State v. DeAnthony K. Muldrow, 2017 WI App 47, petition for review granted 10/17/17; case activity (including briefs)
Issue (composed by On Point)
Does lifetime GPS monitoring mandated under § 301.48 constitute “punishment,” thus requiring a judge to advise a defendant that he or she will be subject to the monitoring as a consequence of a guilty or no contest plea?
The court of appeals held that lifetime GPS monitoring is not punishment, the same conclusion reached by the Seventh Circuit in Belleau v. Wall, 811 F.3d 929 (7th Cir. 2016) (discussed in more detail here). Thus, a judge doesn’t have to advise a defendant that he or she is pleading to a crime that will require lifetime monitoring. With this case the supreme court adds to its docket a fourth case dealing with proper plea colloquies, the other three being Reyes Fuerte (immigration warning), Hendricks (advising about elements of alternate modes of commission of a crime), and Odom (advising about the DNA surcharge).
Also, note there’s a threshold issue lurking in the background. As noted in our post on the court of appeals decision, the parties argued about the proper test for determining whether GPS monitoring is “punishment” that must be covered during a plea colloquy. The state argued the test is whether punishment is the “fundamental purpose” of GPS monitoring, which appears to have been the approach in State v. Dugan, 193 Wis. 2d 610, 620-21, 534 N.W.2d 897 (Ct. App. 1995), and State v. Bollig, 2000 WI 67, ¶¶18-22, 232 Wis. 2d 561, 605 N.W.2d 199. But Muldrow said the court should apply the “intent-effects” test used in ex post facto cases, e.g., State v. Scruggs, 2017 WI 15, ¶¶16-17, 373 Wis. 2d 312, 891 N.W.2d 786. That test first asks whether the legislature intended GPS monitoring to be punishment; if so, the inquiry is over; but if not, the inquiry moves on to whether, despite the nonpunitive intent, the effects of it are punitive.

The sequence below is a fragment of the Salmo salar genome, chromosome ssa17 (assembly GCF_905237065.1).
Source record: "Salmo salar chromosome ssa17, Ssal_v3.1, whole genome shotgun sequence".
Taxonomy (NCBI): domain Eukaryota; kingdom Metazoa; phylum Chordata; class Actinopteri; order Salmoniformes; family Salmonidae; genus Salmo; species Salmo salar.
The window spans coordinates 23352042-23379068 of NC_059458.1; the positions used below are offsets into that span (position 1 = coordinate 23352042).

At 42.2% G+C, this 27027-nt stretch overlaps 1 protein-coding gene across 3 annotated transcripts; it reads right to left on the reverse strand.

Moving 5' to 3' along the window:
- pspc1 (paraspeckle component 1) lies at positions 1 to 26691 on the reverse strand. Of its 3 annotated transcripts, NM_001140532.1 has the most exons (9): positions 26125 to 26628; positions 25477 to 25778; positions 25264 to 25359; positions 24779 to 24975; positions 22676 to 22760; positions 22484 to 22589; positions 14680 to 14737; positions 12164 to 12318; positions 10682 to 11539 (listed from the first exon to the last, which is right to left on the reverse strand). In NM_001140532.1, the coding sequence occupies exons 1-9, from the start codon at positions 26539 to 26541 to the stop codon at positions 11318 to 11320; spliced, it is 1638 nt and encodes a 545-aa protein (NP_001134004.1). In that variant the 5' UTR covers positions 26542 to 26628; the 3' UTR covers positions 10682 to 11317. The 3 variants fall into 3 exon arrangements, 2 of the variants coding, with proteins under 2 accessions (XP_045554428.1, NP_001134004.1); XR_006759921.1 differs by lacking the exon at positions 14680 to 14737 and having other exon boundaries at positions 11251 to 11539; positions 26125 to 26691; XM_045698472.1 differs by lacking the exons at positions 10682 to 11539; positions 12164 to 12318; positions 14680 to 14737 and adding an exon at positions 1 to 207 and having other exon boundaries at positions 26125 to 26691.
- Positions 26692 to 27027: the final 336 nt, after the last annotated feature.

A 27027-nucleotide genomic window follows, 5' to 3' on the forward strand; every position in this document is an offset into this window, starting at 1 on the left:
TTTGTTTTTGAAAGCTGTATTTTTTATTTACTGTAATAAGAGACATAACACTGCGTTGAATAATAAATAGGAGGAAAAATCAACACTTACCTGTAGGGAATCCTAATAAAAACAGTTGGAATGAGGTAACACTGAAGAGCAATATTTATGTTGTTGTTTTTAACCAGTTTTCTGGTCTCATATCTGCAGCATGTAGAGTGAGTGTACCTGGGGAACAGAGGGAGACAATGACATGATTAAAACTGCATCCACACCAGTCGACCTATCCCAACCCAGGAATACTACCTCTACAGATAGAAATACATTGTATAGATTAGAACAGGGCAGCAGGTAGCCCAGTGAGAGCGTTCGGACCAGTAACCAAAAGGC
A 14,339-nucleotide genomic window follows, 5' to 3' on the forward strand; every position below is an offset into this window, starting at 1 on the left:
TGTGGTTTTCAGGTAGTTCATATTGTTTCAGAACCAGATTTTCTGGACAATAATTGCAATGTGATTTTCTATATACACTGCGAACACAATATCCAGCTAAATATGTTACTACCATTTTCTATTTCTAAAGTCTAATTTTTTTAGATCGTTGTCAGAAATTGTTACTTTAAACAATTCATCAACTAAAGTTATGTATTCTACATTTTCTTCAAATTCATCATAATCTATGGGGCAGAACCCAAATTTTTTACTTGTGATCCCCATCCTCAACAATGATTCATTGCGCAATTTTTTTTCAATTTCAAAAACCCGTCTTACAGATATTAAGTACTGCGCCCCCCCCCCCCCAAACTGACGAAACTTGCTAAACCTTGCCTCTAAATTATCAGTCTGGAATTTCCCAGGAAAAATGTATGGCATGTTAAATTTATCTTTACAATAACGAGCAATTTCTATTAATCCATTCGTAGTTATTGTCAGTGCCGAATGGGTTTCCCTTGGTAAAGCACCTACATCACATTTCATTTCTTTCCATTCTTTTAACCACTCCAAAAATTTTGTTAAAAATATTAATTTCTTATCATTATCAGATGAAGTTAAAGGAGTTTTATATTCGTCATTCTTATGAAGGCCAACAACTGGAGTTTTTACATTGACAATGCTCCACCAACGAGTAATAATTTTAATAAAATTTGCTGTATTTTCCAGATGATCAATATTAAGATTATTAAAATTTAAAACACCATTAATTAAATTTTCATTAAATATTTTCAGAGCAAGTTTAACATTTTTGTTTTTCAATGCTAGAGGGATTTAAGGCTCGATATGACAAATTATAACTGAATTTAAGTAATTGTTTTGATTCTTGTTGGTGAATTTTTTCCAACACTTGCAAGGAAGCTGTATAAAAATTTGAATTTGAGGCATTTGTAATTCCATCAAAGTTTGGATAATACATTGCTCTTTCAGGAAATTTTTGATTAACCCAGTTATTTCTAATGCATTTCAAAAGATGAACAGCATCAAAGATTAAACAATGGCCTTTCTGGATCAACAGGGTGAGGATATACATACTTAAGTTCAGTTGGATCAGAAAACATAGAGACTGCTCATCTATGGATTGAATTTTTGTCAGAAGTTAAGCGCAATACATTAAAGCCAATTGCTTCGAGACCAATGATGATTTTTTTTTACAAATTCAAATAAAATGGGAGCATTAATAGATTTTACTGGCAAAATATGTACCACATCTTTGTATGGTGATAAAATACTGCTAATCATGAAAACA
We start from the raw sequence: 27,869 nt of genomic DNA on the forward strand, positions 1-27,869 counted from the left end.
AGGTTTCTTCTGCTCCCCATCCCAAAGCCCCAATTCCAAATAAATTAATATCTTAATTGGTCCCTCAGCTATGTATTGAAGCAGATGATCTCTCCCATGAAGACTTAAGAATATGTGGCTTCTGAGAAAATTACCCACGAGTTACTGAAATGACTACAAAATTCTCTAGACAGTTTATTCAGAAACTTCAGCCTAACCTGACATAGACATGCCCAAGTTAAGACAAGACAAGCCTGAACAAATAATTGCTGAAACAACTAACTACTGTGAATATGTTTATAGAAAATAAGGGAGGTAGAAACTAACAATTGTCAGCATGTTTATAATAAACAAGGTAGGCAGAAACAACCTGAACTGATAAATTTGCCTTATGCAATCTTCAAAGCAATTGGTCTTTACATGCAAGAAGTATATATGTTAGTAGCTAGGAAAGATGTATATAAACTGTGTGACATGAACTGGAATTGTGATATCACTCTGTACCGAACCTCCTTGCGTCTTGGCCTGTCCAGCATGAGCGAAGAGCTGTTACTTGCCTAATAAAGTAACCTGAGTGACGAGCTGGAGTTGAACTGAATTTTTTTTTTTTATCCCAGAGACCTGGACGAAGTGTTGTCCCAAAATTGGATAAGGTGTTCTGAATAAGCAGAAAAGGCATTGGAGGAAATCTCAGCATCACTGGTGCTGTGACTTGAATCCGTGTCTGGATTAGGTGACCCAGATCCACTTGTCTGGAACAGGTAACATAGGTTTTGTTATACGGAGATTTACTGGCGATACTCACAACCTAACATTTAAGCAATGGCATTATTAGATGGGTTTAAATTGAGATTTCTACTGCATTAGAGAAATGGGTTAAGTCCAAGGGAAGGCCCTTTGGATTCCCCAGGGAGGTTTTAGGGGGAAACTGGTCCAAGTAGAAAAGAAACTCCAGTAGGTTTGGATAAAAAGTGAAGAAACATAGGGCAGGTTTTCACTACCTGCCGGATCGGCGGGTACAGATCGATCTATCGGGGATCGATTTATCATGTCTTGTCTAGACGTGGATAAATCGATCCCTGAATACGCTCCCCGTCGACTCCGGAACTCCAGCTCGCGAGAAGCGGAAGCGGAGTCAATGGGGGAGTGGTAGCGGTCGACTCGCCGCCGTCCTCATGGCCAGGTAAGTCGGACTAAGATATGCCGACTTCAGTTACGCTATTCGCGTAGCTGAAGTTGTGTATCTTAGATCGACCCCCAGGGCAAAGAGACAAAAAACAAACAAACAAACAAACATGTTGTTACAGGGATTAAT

The court of appeals dodged the question by saying that under either test lifetime GPS monitoring is nonpunitive. (¶¶13-23). The supreme court could do the same dodge, but in light of the parties’ dispute it seems more likely they’ll pick one test or another.
They will have to rule it not punishment, to do otherwise would open it to more ex post facto cases. I can say that all these judges, before making a ruling like this should have to wear a GPS for a year and be subject to all the regulations that go with it. Then they can say whether it is punishment. I say they are.
The one question I have not seen raised in these lifetime GPS laws. It should be considered punishment due to the fact that the GPS is monitored by the DOC and therefore you are on lifetime supervision. For a person convicted or who committed his crime before GPS law was enacted and the DOC has ruled they must wear it for a lifetime has essentially resentenced that person, which has taken the resentencing power from the sentencing court. So in effect, the DOC has overstepped its authority for only the sentencing court has the authority to modify a sentence.